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[css3-grid-layout] Alternative Grid Layout proposal

From: Linss, Peter <peter.linss@hp.com>
Date: Tue, 4 Sep 2012 01:24:21 +0000
To: "www-style@w3.org list" <www-style@w3.org>
Message-ID: <53B1D4DC-6B04-49C8-A02D-AA15D98D7EC0@hp.com>
During the San Diego F2F I was tasked to come up with an alternative proposal for grid layout. This is addressing two issues, the first being preserving the concept of named grid lines (and harmonizing those names with the names in the grid template syntax). I believe the level of indirection between grid lines and grid items is extremely valuable. The second issue is my opinion that the current direction of the grid layout module has become narrowly focused on the task of application UI layout and is not providing the kind of behavior typically expected from traditional typographic layout grids. I feel the current draft is more reminiscent of tables or 2D flexbox than a typographic grid layout paradigm.

To that end, here is my proposal. I believe it's compatible with all the capabilities of the existing grid layout proposal, while also allowing a more flexible usage more in keeping with traditional page layout.


First off, let's start with a definition of terms. There are no rows, columns, or cells. Grid boxes have vertical and horizontal lines, lines can be identified by their ordinal position, or by an identifier, called its 'role'. Multiple roles can be assigned to a single grid line and the same role can be assigned to multiple lines. A rectangular area defined by four grid lines is called a 'field'.

ISSUE: are grid lines based on physical positions or logical positions? i.e. in RTL writing mode do grid lines start from the right? What about vertical writing modes, do horizontal and vertical lines swap? This proposal presumes grid lines are physical only, logical names can be addressed later.

ISSUE: are line roles specified by identifiers or strings? This proposal uses identifiers, this can lead to potential collisions with line positioning keywords. Using strings would eliminate those conflicts and also allow roles and fields to contain spaces or other non-identifier characters.


All grid boxes have four intrinsic lines at their content edges, they have the roles: 'box-left', 'box-top', 'box-right', and 'box-bottom'.

Additional grid lines are defined by the properties: 'grid-lines-horizontal' and 'grid-lines-vertical'. The 'grid-lines-*' properties take a comma separated list of 'line sets', the syntax of a line set is essentially the same as the current definition of the 'grid-definition-*'  properties. Within a line set the position of each line is based on the position of the preceding line. The position of each line set begins at the left or top content edge. This allows the definition of multiple sets of lines used for different purposes. This further enables content based grid line positioning on non-adjacent grid lines.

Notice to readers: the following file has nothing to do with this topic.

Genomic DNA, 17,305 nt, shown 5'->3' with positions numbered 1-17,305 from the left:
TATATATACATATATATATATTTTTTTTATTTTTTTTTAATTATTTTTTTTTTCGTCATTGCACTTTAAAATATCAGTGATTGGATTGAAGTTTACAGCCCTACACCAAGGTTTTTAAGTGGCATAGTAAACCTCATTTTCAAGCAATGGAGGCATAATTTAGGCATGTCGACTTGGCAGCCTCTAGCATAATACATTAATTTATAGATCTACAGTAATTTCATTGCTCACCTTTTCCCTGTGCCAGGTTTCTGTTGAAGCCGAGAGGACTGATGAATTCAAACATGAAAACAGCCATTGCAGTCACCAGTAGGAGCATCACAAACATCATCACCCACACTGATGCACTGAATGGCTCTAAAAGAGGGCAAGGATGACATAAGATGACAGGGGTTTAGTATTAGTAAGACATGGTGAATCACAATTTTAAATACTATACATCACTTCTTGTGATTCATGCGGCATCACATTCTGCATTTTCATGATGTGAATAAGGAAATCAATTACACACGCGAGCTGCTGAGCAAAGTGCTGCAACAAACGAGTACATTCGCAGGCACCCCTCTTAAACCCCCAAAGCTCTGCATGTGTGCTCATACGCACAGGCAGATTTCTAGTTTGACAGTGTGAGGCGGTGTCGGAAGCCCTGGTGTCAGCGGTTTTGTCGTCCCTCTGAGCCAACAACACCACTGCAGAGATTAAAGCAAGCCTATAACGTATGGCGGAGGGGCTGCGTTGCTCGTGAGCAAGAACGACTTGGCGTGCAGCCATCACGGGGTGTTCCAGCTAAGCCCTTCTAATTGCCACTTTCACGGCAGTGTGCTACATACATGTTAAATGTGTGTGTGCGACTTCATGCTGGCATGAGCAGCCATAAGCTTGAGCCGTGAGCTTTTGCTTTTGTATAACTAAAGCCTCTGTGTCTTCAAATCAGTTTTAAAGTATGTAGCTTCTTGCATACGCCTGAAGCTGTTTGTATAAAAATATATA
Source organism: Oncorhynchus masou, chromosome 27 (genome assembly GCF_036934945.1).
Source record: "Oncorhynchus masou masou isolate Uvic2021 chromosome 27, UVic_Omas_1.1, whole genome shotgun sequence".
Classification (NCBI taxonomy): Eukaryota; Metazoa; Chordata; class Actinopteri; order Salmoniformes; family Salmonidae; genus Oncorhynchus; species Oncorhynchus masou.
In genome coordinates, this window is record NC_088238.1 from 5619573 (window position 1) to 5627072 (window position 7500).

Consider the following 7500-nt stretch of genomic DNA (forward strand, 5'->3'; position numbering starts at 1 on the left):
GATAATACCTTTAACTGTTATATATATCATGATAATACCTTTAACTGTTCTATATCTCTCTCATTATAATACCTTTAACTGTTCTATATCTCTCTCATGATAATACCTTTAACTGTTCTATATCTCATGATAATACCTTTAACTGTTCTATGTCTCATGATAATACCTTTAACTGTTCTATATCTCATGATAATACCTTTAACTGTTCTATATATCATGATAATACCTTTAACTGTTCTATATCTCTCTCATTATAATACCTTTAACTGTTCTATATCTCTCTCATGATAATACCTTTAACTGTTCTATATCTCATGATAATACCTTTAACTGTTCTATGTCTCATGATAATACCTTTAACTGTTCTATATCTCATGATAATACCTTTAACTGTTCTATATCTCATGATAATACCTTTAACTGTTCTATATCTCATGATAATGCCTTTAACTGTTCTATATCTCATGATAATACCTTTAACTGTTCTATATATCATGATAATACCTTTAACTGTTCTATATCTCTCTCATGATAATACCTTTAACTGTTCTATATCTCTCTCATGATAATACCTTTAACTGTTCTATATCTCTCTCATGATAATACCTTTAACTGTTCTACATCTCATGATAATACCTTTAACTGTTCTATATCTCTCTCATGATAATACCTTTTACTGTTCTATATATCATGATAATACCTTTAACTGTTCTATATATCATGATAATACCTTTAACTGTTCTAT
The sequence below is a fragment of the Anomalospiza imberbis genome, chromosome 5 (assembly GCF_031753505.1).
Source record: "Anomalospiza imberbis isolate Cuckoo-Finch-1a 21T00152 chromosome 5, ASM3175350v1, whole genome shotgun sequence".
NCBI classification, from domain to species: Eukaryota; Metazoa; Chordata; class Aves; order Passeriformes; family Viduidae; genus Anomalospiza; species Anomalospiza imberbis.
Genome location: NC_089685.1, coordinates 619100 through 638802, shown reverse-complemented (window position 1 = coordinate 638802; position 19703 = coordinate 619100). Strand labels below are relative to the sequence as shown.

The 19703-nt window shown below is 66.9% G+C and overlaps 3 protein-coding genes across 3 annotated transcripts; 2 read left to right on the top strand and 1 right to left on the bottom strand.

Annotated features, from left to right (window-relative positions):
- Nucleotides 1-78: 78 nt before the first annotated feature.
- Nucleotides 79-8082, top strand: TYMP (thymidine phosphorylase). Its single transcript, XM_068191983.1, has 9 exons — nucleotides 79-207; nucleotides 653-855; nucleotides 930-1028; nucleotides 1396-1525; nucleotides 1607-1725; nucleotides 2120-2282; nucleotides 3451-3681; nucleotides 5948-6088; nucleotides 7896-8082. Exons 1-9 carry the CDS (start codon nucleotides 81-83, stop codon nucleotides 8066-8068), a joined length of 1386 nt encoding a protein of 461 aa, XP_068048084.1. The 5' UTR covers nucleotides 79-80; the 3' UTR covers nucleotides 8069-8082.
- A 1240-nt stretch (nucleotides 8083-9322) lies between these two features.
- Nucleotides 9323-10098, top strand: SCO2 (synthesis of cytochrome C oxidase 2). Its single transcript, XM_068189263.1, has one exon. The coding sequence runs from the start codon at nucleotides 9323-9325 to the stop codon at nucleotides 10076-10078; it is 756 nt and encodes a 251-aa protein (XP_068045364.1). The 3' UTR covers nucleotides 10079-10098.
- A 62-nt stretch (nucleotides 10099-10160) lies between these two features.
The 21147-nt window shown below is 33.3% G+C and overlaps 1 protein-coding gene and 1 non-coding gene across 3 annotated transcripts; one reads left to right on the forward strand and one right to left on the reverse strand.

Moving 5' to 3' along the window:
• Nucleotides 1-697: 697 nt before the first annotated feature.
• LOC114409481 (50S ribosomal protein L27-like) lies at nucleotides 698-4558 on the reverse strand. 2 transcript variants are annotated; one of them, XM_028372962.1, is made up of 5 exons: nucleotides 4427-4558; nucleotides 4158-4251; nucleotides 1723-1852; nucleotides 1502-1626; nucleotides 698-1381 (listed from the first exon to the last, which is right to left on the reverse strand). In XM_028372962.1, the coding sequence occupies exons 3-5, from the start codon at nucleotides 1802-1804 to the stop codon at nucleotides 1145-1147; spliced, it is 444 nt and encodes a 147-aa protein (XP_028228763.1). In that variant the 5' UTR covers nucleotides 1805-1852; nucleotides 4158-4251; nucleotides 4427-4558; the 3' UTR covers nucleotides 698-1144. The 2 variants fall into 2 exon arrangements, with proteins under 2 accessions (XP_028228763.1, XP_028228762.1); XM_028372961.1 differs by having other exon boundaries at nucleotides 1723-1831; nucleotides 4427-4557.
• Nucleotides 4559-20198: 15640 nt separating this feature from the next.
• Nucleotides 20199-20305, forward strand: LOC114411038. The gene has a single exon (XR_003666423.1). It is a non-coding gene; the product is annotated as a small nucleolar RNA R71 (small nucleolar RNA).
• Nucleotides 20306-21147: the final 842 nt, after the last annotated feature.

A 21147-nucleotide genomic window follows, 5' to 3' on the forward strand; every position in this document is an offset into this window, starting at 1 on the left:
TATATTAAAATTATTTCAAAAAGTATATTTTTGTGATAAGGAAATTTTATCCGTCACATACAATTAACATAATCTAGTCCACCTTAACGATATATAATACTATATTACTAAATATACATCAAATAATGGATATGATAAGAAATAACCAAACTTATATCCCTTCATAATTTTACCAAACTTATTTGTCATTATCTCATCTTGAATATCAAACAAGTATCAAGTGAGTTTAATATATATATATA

The grammar looks like this:
grid-lines-vertical: <line-list>
grid-lines-horizontal: <line-list>
<line-list>       => [ <line-set> [, <line-set> ]* ]
<line-set>        => [ <line-role>? <line-group> <line-role>? ]+ 
<line-group>      => <line-minmax> | repeat( <positive-integer> , [ <line-role>? <line-minmax> <line-role>? ]+ ) |
                       repeat-fill( [ <line-role>? <line-minmax> <line-role>? ]+ )
<line-role>       = [ <identifier> ]*
<line-minmax>     => minmax( <line-separation> , <line-separation> ) | auto | <line-separation>
<line-separation> => <length> | <percentage> | <fraction> | min-content | max-content

ISSUE: should negative sizes be allowed between grid lines? I think so.


Grid fields can be defined with the 'grid-fields' property, using the same syntax and rules of the current 'grid-template' property. The use of a 'grid-fileds' property defines the initial horizontal and vertical line sets with line spacing of 'auto' and line roles based on the field name and line position relative to the field, i.e.:
grid-fields: "one one two" "three four four";

is equivalent to:
grid-lines-vertical: one-left three-left auto three-right four-left auto one-right two-left auto two-right four-right;
grid-lines-horizontal: one-top two-top auto one-bottom two-bottom three-top four-top auto three-bottom four-bottom;

In this way there is a direct mapping between fields and lines, any grid lines with the roles of '*-left', '*-top', '*-right', '*-bottom' inherently define a field, and can be referred to by the field name component of the line roles.

When both 'grid-lines-*' properties and 'grid-fields' properties are present, the number of lines and roles assigned by the 'grid-fields' property remain, but the line spacing for the initial line set gets overridden by the spacing in the 'grid-lines-*' properties. Additional line roles defined in the 'grid-lines-*' properties are added to the roles defined by the 'grid-fields' property.